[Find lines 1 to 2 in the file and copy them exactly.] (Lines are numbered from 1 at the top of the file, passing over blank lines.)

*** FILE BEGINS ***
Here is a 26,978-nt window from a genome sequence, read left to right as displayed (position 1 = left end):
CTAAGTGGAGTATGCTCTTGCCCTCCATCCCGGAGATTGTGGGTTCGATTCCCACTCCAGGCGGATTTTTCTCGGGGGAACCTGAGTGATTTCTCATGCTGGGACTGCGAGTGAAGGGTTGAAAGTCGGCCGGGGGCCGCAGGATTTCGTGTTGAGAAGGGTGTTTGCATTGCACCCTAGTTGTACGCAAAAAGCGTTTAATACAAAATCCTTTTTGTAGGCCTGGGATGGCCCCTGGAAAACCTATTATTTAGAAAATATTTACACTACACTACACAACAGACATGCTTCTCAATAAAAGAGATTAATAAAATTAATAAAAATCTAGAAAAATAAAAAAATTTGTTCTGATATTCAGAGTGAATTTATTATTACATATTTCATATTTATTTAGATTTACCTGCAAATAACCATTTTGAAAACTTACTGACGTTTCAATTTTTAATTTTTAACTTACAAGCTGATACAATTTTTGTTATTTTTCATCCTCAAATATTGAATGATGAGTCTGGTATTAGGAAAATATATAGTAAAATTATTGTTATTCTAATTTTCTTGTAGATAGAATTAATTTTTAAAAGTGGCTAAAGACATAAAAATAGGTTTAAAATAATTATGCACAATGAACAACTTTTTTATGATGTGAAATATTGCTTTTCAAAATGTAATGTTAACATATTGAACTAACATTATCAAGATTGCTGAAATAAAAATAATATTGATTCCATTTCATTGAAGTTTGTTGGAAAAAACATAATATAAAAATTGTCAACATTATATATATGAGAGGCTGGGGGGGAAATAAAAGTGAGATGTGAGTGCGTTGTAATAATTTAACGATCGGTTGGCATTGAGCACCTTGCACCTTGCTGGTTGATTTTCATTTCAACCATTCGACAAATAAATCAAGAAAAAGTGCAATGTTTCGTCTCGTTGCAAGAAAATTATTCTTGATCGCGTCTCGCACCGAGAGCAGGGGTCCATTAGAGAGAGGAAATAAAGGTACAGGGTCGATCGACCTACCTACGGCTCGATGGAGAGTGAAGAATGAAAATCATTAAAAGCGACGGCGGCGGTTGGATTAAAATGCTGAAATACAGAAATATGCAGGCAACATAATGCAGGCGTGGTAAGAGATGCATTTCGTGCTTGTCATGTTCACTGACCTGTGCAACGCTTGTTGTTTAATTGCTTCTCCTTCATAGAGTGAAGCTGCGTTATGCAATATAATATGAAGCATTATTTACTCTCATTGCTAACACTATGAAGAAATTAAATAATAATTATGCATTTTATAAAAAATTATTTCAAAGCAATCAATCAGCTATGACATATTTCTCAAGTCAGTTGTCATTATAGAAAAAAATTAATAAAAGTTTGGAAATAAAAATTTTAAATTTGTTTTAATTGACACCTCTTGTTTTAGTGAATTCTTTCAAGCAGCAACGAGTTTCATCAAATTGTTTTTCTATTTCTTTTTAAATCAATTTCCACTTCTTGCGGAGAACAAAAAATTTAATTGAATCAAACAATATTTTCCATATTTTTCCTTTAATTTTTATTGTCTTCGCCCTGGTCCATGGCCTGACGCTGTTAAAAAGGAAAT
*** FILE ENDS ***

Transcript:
Here is a 26,978-nt window from a genome sequence, read left to right as displayed (position 1 = left end):
CTAAGTGGAGTATGCTCTTGCCCTCCATCCCGGAGATTGTGGGTTCGATTCCCACTCCAGGCGGATTTTTCTCGGGGGAACCTGAGTGATTTCTCATGCTGGGACTGCGAGTGAAGGGTTGAAAGTCGGCCGGGGGCCGCAGGATTTCGTGTTGAGAAGGGTGTTTGCATTGCACCCTAGTTGTACGCAAAAAGCGTTTAATACAAAATCCTTTTTGTAGGCCTGGGATGGCCCCTGGAAAACCTATTATTTAGAAAATATTTACACTACACTACACAACAGACATGCTTCTCAATAAAAGAGATTAATAAAATTAATAAAAATCTAGAAAAATAAAAAAATTTGTTCTGATATTCAGAGTGAATTTATTATTACATATTTCATATTTATTTAGATTTACCTGCAAATAACCATTTTGAAAACTTACTGACGTTTCAATTTTTAATTTTTAACTTACAAGCTGATACAATTTTTGTTATTTTTCATCCTCAAATATTGAATGATGAGTCTGGTATTAGGAAAATATATAGTAAAATTATTGTTATTCTAATTTTCTTGTAGATAGAATTAATTTTTAAAAGTGGCTAAAGACATAAAAATAGGTTTAAAATAATTATGCACAATGAACAACTTTTTTATGATGTGAAATATTGCTTTTCAAAATGTAATGTTAACATATTGAACTAACATTATCAAGATTGCTGAAATAAAAATAATATTGATTCCATTTCATTGAAGTTTGTTGGAAAAAACATAATATAAAAATTGTCAACATTATATATATGAGAGGCTGGGGGGGAAATAAAAGTGAGATGTGAGTGCGTTGTAATAATTTAACGATCGGTTGGCATTGAGCACCTTGCACCTTGCTGGTTGATTTTCATTTCAACCATTCGACAAATAAATCAAGAAAAAGTGCAATGTTTCGTCTCGTTGCAAGAAAATTATTCTTGATCGCGTCTCGCACCGAGAGCAGGGGTCCATTAGAGAGAGGAAATAAAGGTACAGGGTCGATCGACCTACCTACGGCTCGATGGAGAGTGAAGAATGAAAATCATTAAAAGCGACGGCGGCGGTTGGATTAAAATGCTGAAATACAGAAATATGCAGGCAACATAATGCAGGCGTGGTAAGAGATGCATTTCGTGCTTGTCATGTTCACTGACCTGTGCAACGCTTGTTGTTTAATTGCTTCTCCTTCATAGAGTGAAGCTGCGTTATGCAATATAATATGAAGCATTATTTACTCTCATTGCTAACACTATGAAGAAATTAAATAATAATTATGCATTTTATAAAAAATTATTTCAAAGCAATCAATCAGCTATGACATATTTCTCAAGTCAGTTGTCATTATAGAAAAAAATTAATAAAAGTTTGGAAATAAAAATTTTAAATTTGTTTTAATTGACACCTCTTGTTTTAGTGAATTCTTTCAAGCAGCAACGAGTTTCATCAAATTGTTTTTCTATTTCTTTTTAAATCAATTTCCACTTCTTGCGGAGAACAAAAAATTTAATTGAATCAAACAATATTTTCCATATTTTTCCTTTAATTTTTATTGTCTTCGCCCTGGTCCATGGCCTGACGCTGTTAAAAAGGAAAT